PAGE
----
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I have a few straightforward questions:-

  1. Is the following correct according to a normal c++ compiler?

    int arr[3][4];
    void func(int *a, int m, int n)
    {
     int i,j;
     cin>>i>>j; 
     cout<< a[i*n + j]; //is this way of addressing correct provided 0<=i<m and 0<=j<n
    } 
    
    int main()
    {
     func((int*)arr, 3,4);
    }
    
  2. If the bounds of an array strictly has to be a constant expression, why doesn't the following generate compiler errors?

    int func(int m, int n)
    {
     int arr[m][n]; //m and n are not known until run time
    }
    
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Under a strict reading of the Standard it's generally not possible to use a multidimensional array as if it were a flat array (beyond the first few elements). This is something that is routinely ignored however, to the extent that I didn't really find any SO answer that mentions it -- other than one by yours truly. –  Luc Danton Sep 9 '12 at 9:50
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2 Answers

up vote 2 down vote accepted

Is the following correct according to a normal c++ compiler?

Yes, because the Standard specifies that even arrays with more than 1 dimensions are contigous in memory. BUT! You're misunderstanding array indexing and length a bit - i and j have to be strictly less than 3 and 4, respectively. The 3 and 4 are the sizes of the array in its two dimensions, and not the maximal possible subscripts.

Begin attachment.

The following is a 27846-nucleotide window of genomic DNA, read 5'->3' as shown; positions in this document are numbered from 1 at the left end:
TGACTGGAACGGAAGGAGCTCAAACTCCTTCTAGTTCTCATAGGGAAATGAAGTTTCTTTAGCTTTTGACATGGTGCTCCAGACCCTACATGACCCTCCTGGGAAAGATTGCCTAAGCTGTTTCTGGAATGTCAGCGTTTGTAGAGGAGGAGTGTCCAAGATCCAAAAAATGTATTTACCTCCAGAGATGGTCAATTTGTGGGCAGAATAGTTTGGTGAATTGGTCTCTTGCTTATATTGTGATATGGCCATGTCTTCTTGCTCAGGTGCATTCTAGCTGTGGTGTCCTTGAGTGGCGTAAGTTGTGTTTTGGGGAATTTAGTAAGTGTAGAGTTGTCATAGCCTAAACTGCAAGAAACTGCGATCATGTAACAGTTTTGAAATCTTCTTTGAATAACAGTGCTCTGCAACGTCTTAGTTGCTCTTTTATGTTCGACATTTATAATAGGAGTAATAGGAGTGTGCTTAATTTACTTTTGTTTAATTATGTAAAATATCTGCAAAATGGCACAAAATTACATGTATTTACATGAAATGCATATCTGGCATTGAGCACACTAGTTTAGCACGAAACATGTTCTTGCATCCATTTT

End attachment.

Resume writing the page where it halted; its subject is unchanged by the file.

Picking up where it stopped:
If the bounds of an array strictly has to be a constant expression, why doesn't the following generate compiler errors?

Maybe you're using a compiler that supports this as an extension (think of GCC, Clang, etc.)

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It's actually undefined behavior as you access the array a using uninitialized values of i and j. Otherwise, if you are using calculating the array index correctly (within the bounds), then it's valid.

You might be using gcc extension for variable length array in your case.

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protected by H2CO3 Sep 10 '12 at 20:04

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